The Devil in the Flesh
by Raymond Radiguet
(Melville House, 2012)
Hailed by Jean Cocteau as a “masterpiece,” and by the Guardian as “Bret Easton Ellis’s Less Than Zero, avant la lettre,” this taut tale written by a teenager in the form of a frank “confession” is a gem of early twentieth-century romanticism. Long unavailable in the U.S., it is now presented in a sparkling new translation.
Set in Paris during the First World War, it tells the story of Francois, the 16-year-old narrator, who falls in love with Marthe, an older, married woman whose husband is off fighting at the front. What seems to begin as a charming tale of puppy love quickly darkens, and they launch into a steamy affair. In the tense environment of the wartime city, their love takes on a desperation transcending their youthfulness.
And as the badly-kept secret of their relationship unfolds, scandal descends, leading the story to a final, startling conclusion — and causing the book itself to become a scandal when it was first published in 1923, just before the author’s death at the age of 20.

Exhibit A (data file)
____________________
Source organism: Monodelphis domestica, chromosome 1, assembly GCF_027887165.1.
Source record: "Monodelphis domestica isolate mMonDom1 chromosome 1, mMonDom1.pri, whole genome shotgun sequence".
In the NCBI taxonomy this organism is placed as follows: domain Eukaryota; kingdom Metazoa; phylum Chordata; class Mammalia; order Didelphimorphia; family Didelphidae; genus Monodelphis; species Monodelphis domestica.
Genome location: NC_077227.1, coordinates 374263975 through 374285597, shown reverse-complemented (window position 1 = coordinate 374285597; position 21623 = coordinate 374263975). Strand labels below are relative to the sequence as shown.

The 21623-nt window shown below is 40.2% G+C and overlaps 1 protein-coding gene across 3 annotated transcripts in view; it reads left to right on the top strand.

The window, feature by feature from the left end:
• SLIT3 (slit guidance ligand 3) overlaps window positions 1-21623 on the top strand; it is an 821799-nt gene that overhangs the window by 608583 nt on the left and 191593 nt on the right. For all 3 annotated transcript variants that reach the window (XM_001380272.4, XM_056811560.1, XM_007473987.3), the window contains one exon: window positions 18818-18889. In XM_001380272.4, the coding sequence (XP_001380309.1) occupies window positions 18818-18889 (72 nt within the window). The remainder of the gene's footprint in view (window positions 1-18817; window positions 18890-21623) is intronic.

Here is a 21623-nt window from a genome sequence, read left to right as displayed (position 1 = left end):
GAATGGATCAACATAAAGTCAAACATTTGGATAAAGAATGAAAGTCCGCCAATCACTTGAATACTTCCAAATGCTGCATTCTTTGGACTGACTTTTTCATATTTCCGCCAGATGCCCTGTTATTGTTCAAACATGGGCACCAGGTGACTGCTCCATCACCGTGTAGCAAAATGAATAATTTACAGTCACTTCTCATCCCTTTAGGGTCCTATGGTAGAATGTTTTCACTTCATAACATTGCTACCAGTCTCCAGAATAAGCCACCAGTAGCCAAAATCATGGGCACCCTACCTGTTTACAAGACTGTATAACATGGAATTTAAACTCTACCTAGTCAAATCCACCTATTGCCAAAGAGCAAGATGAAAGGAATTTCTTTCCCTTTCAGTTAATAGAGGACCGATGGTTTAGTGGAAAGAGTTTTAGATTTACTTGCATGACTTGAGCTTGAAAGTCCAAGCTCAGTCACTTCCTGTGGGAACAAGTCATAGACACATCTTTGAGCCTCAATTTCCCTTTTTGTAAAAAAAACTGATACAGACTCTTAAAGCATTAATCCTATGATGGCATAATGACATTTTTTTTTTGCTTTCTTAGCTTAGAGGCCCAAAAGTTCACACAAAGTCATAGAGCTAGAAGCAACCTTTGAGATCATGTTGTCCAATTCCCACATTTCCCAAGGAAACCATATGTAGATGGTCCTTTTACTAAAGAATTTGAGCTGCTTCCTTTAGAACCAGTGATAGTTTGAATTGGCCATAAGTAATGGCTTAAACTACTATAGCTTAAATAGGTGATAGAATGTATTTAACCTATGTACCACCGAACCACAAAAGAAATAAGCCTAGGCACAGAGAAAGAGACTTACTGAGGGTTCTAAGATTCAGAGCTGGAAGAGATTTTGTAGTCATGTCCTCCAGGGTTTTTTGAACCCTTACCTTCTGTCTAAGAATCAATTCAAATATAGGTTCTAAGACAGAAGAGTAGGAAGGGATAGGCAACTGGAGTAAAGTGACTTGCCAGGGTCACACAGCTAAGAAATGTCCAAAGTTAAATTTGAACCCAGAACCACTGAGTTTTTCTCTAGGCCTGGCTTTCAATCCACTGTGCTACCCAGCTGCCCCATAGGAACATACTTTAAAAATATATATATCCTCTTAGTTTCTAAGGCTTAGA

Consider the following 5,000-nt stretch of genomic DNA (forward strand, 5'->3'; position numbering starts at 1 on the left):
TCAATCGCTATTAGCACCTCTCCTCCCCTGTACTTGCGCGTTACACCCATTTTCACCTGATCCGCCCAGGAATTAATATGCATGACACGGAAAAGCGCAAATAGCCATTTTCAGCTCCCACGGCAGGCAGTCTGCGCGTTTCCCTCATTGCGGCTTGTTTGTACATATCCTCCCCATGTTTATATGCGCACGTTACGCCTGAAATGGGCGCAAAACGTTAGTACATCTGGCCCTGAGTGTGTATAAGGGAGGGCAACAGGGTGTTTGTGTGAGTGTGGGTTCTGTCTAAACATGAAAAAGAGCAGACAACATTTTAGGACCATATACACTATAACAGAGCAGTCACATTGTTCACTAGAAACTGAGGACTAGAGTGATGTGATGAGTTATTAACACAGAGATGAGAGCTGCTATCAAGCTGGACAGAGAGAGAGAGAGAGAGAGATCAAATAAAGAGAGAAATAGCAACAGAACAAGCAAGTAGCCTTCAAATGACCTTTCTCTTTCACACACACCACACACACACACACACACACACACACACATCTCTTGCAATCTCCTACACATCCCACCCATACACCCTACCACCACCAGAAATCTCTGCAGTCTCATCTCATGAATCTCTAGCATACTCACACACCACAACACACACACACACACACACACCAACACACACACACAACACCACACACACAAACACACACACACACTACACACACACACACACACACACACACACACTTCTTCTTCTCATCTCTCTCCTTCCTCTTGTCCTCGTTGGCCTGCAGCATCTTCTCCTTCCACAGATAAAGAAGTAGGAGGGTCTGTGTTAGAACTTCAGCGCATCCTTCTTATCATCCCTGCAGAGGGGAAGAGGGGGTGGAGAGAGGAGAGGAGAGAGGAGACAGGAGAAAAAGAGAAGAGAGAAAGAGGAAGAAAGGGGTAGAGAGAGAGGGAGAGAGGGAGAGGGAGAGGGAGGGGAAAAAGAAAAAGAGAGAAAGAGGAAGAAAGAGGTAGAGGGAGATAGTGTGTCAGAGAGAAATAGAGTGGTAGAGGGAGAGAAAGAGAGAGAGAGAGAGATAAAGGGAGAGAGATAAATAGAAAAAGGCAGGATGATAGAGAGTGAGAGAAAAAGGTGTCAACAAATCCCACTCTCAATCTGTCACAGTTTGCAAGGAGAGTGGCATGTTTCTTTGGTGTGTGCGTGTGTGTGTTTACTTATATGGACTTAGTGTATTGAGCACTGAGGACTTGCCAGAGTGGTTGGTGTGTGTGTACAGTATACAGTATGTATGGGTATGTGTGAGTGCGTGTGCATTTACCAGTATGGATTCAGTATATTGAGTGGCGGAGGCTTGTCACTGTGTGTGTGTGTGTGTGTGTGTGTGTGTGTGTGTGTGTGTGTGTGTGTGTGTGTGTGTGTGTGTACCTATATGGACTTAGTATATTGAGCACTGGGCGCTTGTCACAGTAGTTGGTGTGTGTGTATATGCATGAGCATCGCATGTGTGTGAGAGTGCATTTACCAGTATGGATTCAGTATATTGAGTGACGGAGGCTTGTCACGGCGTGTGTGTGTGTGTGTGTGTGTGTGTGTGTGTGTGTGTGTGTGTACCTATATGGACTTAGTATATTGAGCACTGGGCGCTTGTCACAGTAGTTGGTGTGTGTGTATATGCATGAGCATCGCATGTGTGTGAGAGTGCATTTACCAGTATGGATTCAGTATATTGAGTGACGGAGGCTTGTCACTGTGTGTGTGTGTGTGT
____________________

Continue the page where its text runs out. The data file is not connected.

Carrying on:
About the author:
RAYMOND RADIGUET was born in 1903 in Saint-Maur, a small town outside Paris. He was the son of a cartoonist, but little else is known about his childhood. At the age of 16, he dropped out of school to go to Paris after having an affair with the wife of a soldier off fighting in the First World War. At the age of 18, after writing a collection of poems that would only be published posthumously, Les joues en feu, Radiguet moved to a fishing village near Toulon to work on the novel that would become his masterpiece, The Devil in the Flesh, which was based on his high school affair. Radiguet died of typhoid fever at age 20. Composer Francis Poulenc said of his death, “For two days I was unable to do anything, I was so stunned.”
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